In conclusion we have reported on what we believe to be the first high-energy all-diode-pumped picosecond laser system delivering 50 mJ at 1064 nm with 1-μs macro-pulse and 230 single-pulses (8.6-ps fwhm). The macro-pulse duration can be readily tuned in the range ~100 ns – few μs, and the waveform can be shaped with the programmable AOM. This laser system was designed originally as a pump source for SPOPOs in the mid-infrared for surgical applications, as a compact alternative to free-electron lasers, but it can be exploited for other interesting uses as well, that benefit from its particular pulse format.

Acknowledgements

This research received funding from the European Community’s Seventh Framework Programme FP7/2007-2011 under grant agreement n° 224042 (MIRSURG project [10]). We thank S. Chaitanya Kumar for his help with autocorrelation measurements.

References and links

1.

A. Agnesi, A. Del Corno, P. Di Trapani, M. Fogliani, G. C. Reali, J.-C. Diels, C. Y. Yeh, X. M. Zhao, and V. Kubecek, “Generation of extended pulse trains of minimum duration by passive negative feedback applied to solid state lasers,” IEEE J. Quantum Electron. 28(3), 710–719 (1992). [CrossRef]

2.

P. Heinz, A. Seilmeier, and A. Piskarskas, “Picosecond Nd:YLF laser-multipass amplifier source pumped by pulsed diodes for the operation of powerful OPOs,” Opt. Commun. 136(5-6), 433–436 (1997). [CrossRef]

3.

A. A. Mani, Ph. Hollander, P. A. Thiry, and A. Peremans, “All-solid-state 12 ps actively passively mode-locked pulsed Nd:YAG laser using a nonlinear mirror,” Appl. Phys. Lett. 75(20), 3066–3068 (1999). [CrossRef]

4.

A. Agnesi, G. C. Reali, V. Kubecek, S. Kumazaki, Y. Takagi, and K. Yoshihara, “β-barium borate and lithium triborate picosecond parametric oscillators pumped by a frequency-tripled passive negative-feedback mode-locked Nd:YAG laser,” J. Opt. Soc. Am. B 10(11), 2211–2217 (1993). [CrossRef]

5.

A. A. Mani, L. Dreesen, P. Hollander, C. Humbert, Y. Caudano, P. A. Thiry, and A. Peremans, “Pumping picosecond optical parametric oscillators by a pulsed Nd:YAG laser mode locked using a nonlinear mirror,” Appl. Phys. Lett. 79(13), 1945–1947 (2001). [CrossRef]

6.

I. Will, G. Koss, and I. Templin, “The upgraded photocatode laser of the TESLA Test Facility,” Nucl. Instrum. Meth. A 541(3), 467–477 (2005). [CrossRef]

7.

A. Agnesi, C. Braggio, L. Carrà, F. Pirzio, S. Lodo, G. Messineo, D. Scarpa, A. Tomaselli, G. Reali, and C. Vacchi, “Laser system generating 250-mJ bunches of 5-GHz repetition rate, 12-ps pulses,” Opt. Express 16(20), 15811–15815 (2008), http://www.opticsinfobase.org/oe/abstract.cfm?URI=oe-16-20-15811. [CrossRef] [PubMed]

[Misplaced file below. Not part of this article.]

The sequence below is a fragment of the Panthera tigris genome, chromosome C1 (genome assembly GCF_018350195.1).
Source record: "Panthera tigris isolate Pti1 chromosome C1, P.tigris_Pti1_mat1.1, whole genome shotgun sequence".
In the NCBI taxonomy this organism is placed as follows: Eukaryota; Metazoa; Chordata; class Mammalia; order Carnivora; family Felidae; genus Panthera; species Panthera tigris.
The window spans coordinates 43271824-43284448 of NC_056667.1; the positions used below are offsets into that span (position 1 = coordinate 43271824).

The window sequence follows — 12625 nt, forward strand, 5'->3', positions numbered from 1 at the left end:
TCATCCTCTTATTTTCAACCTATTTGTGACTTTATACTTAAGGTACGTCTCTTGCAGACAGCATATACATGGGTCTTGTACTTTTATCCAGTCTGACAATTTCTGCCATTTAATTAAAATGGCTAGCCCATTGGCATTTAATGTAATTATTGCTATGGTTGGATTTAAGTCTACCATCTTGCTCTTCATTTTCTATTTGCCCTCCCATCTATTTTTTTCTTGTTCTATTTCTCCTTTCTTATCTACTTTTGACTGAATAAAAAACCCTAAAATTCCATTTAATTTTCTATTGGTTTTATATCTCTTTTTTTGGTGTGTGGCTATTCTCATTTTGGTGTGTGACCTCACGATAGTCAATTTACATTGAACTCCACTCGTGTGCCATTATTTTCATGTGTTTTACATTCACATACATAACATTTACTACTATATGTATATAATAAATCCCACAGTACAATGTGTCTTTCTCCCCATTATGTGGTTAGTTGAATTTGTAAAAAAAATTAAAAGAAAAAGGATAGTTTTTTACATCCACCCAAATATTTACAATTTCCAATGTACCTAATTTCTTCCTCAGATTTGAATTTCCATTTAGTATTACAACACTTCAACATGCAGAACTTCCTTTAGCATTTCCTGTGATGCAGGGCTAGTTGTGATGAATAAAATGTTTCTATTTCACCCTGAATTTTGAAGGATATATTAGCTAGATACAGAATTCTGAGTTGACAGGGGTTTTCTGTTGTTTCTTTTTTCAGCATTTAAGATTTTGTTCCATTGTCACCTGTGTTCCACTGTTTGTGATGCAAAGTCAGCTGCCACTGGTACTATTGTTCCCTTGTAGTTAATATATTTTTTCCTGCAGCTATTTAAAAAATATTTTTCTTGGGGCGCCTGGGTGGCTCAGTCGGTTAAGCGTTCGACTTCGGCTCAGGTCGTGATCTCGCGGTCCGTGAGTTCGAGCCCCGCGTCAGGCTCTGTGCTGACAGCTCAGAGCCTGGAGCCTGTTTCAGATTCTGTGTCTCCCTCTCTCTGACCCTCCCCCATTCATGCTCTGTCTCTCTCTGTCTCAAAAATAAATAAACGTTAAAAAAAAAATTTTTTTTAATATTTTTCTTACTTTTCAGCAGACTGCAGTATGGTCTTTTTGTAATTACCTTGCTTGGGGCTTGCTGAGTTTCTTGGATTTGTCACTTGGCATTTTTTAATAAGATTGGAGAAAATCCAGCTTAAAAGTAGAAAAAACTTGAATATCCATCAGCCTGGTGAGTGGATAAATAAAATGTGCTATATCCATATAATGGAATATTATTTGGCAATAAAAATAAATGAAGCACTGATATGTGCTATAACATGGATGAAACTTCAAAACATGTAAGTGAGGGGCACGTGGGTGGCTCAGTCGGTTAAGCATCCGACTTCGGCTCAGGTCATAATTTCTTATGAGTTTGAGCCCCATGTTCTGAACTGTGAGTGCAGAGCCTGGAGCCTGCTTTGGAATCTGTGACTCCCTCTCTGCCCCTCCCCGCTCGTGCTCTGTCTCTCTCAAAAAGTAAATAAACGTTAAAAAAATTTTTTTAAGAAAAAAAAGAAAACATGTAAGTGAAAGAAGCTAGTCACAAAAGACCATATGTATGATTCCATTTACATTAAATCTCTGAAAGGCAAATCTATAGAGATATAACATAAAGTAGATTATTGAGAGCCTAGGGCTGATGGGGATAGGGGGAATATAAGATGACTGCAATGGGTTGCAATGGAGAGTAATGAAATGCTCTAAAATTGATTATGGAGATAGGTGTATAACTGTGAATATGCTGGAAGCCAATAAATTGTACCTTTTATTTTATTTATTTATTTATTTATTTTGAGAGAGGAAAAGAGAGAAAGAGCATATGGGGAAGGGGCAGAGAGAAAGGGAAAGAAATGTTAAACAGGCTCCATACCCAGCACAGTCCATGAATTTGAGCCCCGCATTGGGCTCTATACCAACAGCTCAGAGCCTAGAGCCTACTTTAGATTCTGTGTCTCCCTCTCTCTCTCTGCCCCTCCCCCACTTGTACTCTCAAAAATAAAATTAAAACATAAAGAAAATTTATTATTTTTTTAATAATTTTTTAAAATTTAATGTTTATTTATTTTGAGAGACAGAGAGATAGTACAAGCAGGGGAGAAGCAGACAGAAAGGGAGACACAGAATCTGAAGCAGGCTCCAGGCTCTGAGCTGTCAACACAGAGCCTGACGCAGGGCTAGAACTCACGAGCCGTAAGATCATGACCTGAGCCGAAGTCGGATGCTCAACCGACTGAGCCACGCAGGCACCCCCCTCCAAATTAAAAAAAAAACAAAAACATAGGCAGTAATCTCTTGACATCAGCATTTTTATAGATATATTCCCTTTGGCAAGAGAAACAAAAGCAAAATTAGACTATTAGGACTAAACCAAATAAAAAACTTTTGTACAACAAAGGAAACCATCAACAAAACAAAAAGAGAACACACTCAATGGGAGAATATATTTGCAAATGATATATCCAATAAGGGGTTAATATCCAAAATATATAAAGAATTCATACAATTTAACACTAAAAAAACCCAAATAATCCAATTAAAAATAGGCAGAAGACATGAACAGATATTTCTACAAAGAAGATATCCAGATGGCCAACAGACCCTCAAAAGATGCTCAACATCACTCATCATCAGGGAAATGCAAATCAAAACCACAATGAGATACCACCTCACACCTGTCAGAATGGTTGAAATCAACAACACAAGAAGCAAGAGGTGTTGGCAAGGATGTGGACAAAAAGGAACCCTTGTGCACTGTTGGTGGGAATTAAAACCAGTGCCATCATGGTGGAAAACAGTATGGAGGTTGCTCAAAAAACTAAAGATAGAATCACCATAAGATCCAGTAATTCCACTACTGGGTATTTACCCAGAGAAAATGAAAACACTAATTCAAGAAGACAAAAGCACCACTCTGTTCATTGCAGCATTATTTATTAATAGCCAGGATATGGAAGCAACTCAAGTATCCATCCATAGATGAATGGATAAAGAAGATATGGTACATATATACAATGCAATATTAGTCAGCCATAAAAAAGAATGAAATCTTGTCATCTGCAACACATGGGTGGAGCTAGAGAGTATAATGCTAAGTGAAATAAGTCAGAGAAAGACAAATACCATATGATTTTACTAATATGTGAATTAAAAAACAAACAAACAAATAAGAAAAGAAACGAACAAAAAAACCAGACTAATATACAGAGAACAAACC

8.

A. Agnesi, C. Braggio, G. Bressi, G. Carugno, G. Galeazzi, F. Pirzio, G. Reali, G. Ruoso, and D. Zanello, “MIR status report: an experiment for the measurement of the dynamical Casimir effect,” J. Phys. A: Math. Theor. 41(16), 164024 (2008). [CrossRef]

9.

G. Edwards, R. Logan, M. Copeland, L. Reinisch, J. Davidson, B. Johnson, R. Maciunas, M. Mendenhall, R. Ossoff, J. Tribble, J. Werkhaven, and D. O'Day, “Tissue ablation by a free-electron laser tuned to the amide II band,” Nature 371(6496), 416–419 (1994). [CrossRef] [PubMed]

10.

http://www.mirsurg.eu/

11.

A. Agnesi, F. Pirzio, A. Tomaselli, G. Reali, and C. Braggio, “Multi-GHz tunable-repetition-rate mode-locked Nd:GdVO4 laser,” Opt. Express 13(14), 5302–5307 (2005), http://www.opticsinfobase.org/oe/abstract.cfm?URI=oe-13-14-5302. [CrossRef] [PubMed]

12.

J. E. Bernard and A. J. Alcock, “High-efficiency diode-pumped Nd:YVO(4) slab laser,” Opt. Lett. 18(12), 968–970 (1993). [CrossRef] [PubMed]

13.

A. Agnesi, P. Dallocchio, L. Carrà, F. Pirzio, G. Reali, A. Tomaselli, D. Scarpa, and C. Vacchi, “210-μJ picosecond pulses from a quasi-cw Nd:YVO4 grazing-incidence two-stage slab amplifier package,” IEEE J. Quantum Electron. 44(10), 952–957 (2008). [CrossRef]

14.

D. Sauder, A. Minassian, and M. Damzen, “High efficiency laser operation of 2 at.% doped crystalline Nd:YAG in a bounce geometry,” Opt. Express 14(3), 1079–1085 (2006), http://www.opticsinfobase.org/oe/abstract.cfm?URI=oe-14-3-1079. [CrossRef] [PubMed]

15.

T. Omatsu, K. Nawata, M. Okida, and K. Furuki, “MW ps pulse generation at sub-MHz repetition rates from a phase conjugate Nd:YVO(4) bounce amplifier,” Opt. Express 15(15), 9123–9128 (2007), http://www.opticsinfobase.org/oe/abstract.cfm?URI=oe-15-15-9123. [CrossRef] [PubMed]

16.

L. M. Frantz and J. S. Nodvik, “Theory of pulse propagation in a laser amplifier,” J. Appl. Phys. 34(8), 2346–2349 (1963). [CrossRef]

17.

D. N. Schimpf, C. Ruchert, D. Nodop, J. Limpert, A. Tünnermann, and F. Salin, “Compensation of pulse-distortion in saturated laser amplifiers,” Opt. Express 16(22), 17637–17646 (2008), http://www.opticsinfobase.org/oe/abstract.cfm?URI=oe-16-22-17637. [CrossRef] [PubMed]

18.

www.batop.de, BATOP GmbH, Jena (Germany).

19.

R. Grange, M. Haiml, R. Paschotta, G. J. Spühler, L. Krainer, M. Golling, O. Ostinelli, and U. Keller, “New regime of inverse saturable absorption for self-stabilizing passively mode-locked lasers,” Appl. Phys. B 80, 151–158 (2005). [CrossRef]

20.

A. A. Shilov, G. A. Pasmanik, O. V. Kulagin, and K. Deki, “High-peak-power diode-pumped Nd:YAG laser with a Brillouin phase-conjugation--pulse-compression mirror,” Opt. Lett. 26(20), 1565–1567 (2001). [CrossRef] [PubMed]

21.

P. Peuser, W. Platz, P. Zeller, T. Brand, M. Haag, and B. Köhler, “High-power, longitudinally fiber-pumped, passively Q-switched Nd:YAG oscillator-amplifier,” Opt. Lett. 31(13), 1991–1993 (2006). [CrossRef] [PubMed]

22.

C. Wandt, S. Klingebiel, M. Siebold, Z. Major, J. Hein, F. Krausz, and S. Karsch, “Generation of 220 mJ nanosecond pulses at a 10 Hz repetition rate with excellent beam quality in a diode-pumped Yb:YAG MOPA system,” Opt. Lett. 33(10), 1111–1113 (2008). [CrossRef] [PubMed]

OCIS Codes
(140.3280) Lasers and laser optics : Laser amplifiers